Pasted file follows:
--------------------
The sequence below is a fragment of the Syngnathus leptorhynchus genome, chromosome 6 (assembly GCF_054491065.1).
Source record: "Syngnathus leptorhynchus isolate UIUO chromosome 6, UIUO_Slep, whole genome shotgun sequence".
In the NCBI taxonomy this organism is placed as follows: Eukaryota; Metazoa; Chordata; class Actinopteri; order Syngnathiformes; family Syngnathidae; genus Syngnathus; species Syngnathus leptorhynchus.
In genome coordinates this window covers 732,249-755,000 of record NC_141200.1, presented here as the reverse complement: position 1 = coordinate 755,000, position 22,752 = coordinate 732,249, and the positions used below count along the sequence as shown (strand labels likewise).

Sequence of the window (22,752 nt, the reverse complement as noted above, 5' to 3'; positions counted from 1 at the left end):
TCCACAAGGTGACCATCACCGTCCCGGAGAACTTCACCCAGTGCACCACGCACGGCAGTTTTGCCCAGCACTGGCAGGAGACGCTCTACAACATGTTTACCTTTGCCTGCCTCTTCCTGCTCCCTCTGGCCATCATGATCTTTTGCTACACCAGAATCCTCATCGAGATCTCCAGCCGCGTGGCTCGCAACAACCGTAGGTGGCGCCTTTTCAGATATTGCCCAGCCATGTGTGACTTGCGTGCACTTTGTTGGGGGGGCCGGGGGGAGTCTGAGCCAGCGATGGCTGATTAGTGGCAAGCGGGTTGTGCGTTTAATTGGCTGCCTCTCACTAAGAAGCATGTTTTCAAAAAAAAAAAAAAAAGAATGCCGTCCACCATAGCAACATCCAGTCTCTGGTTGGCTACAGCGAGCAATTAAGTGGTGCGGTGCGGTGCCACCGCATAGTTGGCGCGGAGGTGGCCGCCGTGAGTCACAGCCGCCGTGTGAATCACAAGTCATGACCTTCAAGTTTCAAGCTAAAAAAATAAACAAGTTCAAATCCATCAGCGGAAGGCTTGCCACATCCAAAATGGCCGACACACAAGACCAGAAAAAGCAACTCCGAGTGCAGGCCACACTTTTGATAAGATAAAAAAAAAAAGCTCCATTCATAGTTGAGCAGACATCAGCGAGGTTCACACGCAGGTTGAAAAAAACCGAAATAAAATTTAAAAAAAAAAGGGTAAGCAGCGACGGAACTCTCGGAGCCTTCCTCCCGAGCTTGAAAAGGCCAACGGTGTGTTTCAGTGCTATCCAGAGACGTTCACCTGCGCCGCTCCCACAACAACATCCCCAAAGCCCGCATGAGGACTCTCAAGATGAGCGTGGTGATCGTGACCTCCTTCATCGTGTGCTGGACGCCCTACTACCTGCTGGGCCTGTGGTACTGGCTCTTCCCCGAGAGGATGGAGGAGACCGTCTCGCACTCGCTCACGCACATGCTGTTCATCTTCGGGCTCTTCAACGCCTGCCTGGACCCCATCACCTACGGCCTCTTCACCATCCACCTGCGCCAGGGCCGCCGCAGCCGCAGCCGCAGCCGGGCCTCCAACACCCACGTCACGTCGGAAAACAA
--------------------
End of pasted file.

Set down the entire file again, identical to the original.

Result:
The sequence below is a fragment of the Syngnathus leptorhynchus genome, chromosome 6 (assembly GCF_054491065.1).
Source record: "Syngnathus leptorhynchus isolate UIUO chromosome 6, UIUO_Slep, whole genome shotgun sequence".
In the NCBI taxonomy this organism is placed as follows: Eukaryota; Metazoa; Chordata; class Actinopteri; order Syngnathiformes; family Syngnathidae; genus Syngnathus; species Syngnathus leptorhynchus.
In genome coordinates this window covers 732,249-755,000 of record NC_141200.1, presented here as the reverse complement: position 1 = coordinate 755,000, position 22,752 = coordinate 732,249, and the positions used below count along the sequence as shown (strand labels likewise).

Sequence of the window (22,752 nt, the reverse complement as noted above, 5' to 3'; positions counted from 1 at the left end):
TCCACAAGGTGACCATCACCGTCCCGGAGAACTTCACCCAGTGCACCACGCACGGCAGTTTTGCCCAGCACTGGCAGGAGACGCTCTACAACATGTTTACCTTTGCCTGCCTCTTCCTGCTCCCTCTGGCCATCATGATCTTTTGCTACACCAGAATCCTCATCGAGATCTCCAGCCGCGTGGCTCGCAACAACCGTAGGTGGCGCCTTTTCAGATATTGCCCAGCCATGTGTGACTTGCGTGCACTTTGTTGGGGGGGCCGGGGGGAGTCTGAGCCAGCGATGGCTGATTAGTGGCAAGCGGGTTGTGCGTTTAATTGGCTGCCTCTCACTAAGAAGCATGTTTTCAAAAAAAAAAAAAAAAGAATGCCGTCCACCATAGCAACATCCAGTCTCTGGTTGGCTACAGCGAGCAATTAAGTGGTGCGGTGCGGTGCCACCGCATAGTTGGCGCGGAGGTGGCCGCCGTGAGTCACAGCCGCCGTGTGAATCACAAGTCATGACCTTCAAGTTTCAAGCTAAAAAAATAAACAAGTTCAAATCCATCAGCGGAAGGCTTGCCACATCCAAAATGGCCGACACACAAGACCAGAAAAAGCAACTCCGAGTGCAGGCCACACTTTTGATAAGATAAAAAAAAAAAGCTCCATTCATAGTTGAGCAGACATCAGCGAGGTTCACACGCAGGTTGAAAAAAACCGAAATAAAATTTAAAAAAAAAAGGGTAAGCAGCGACGGAACTCTCGGAGCCTTCCTCCCGAGCTTGAAAAGGCCAACGGTGTGTTTCAGTGCTATCCAGAGACGTTCACCTGCGCCGCTCCCACAACAACATCCCCAAAGCCCGCATGAGGACTCTCAAGATGAGCGTGGTGATCGTGACCTCCTTCATCGTGTGCTGGACGCCCTACTACCTGCTGGGCCTGTGGTACTGGCTCTTCCCCGAGAGGATGGAGGAGACCGTCTCGCACTCGCTCACGCACATGCTGTTCATCTTCGGGCTCTTCAACGCCTGCCTGGACCCCATCACCTACGGCCTCTTCACCATCCACCTGCGCCAGGGCCGCCGCAGCCGCAGCCGCAGCCGGGCCTCCAACACCCACGTCACGTCGGAAAACAA